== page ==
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The project of my life

What is the fascination? What drives us? The projects we show here have presented our teams with special challenges. Many things turned out differently, some things went wrong. Always getting back up again. Because a solution can be found for every problem—often after hard work.

Everyday life full of surprises

"A project full of surprises". That's how Christiane Zimmermann got to know subway construction in Copenhagen over four years. Here she experienced what teamwork means, how the challenges of a project weld together and friendships develop. The civil engineer appreciates the Danish way of balancing family and career.

2.7 kilometers of spectacular technology

Dorothea Musik fell in love twice over while building a bridge in Scotland - with the city of Edinburgh, its people, nature and pubs. But above all, she fell in love with the "Queensferry Crossing," a 2.7-kilometer-long river crossing near the metropolis. "That's where my heart goes out to me as an architect." We accompanied Dorothea Musik on a visit to the "project of a lifetime".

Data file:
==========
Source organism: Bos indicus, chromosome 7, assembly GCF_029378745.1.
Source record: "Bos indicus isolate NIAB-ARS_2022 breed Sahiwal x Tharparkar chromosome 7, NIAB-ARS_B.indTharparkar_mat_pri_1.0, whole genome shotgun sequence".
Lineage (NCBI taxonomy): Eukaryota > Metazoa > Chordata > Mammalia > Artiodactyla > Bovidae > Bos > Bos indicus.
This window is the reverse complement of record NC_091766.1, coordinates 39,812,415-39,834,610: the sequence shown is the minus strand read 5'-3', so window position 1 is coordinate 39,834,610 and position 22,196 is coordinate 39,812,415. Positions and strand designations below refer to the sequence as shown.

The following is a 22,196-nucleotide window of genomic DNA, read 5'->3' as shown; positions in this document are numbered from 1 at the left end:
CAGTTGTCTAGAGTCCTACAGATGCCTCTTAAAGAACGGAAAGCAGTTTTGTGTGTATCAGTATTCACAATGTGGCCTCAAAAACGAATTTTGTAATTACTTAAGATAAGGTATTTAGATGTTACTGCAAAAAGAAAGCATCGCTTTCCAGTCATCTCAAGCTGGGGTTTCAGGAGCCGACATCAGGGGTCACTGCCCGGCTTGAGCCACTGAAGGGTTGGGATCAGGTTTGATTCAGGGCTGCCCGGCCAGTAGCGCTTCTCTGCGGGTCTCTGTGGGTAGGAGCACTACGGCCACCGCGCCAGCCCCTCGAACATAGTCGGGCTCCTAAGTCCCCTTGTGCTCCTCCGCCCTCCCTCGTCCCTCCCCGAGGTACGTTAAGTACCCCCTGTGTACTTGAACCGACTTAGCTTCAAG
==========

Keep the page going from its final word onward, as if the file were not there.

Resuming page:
The biggest thing for a unique person

Udo Töben has experienced a lot in 36 years at HOCHTIEF. Venezuela, Sweden, Hamburg—these are just a few of the stations the engineer has been to. In 2022, he experienced “the biggest thing I've done so far” during the expansion of the A6 in Germany: the transverse shifting of the 820-meter-long and 46,000-ton bridge over the Neckar Valley. In the film, he talks about his job on Axis 20 and explains why he describes himself as “unique”.

As Heidi Drills Her Way...

... through the mountain Jürgen Mielenz experiences some of the most exciting and intense moments of his working life. When it comes to the Gotthard Tunnel, Mielenz has his own particular type of tunnel vision. He sees himself standing in the rock cave illuminated by fluorescent lamps, the soil rough underfoot, looking up to the roof that was blasted free 15 meters above, and thinks: There are another 2,000 meters of rock on top of it. It’s hard to imagine.

Carved in stone

It probably was the most impressive relocation in the history of humankind—and HOCHTIEF concerted it half a century ago. The rescue of the Abu Simbel temple complex was of gigantic dimensions and developed into a race against time. For Hans-Michael Treiber it was “the project of my life”.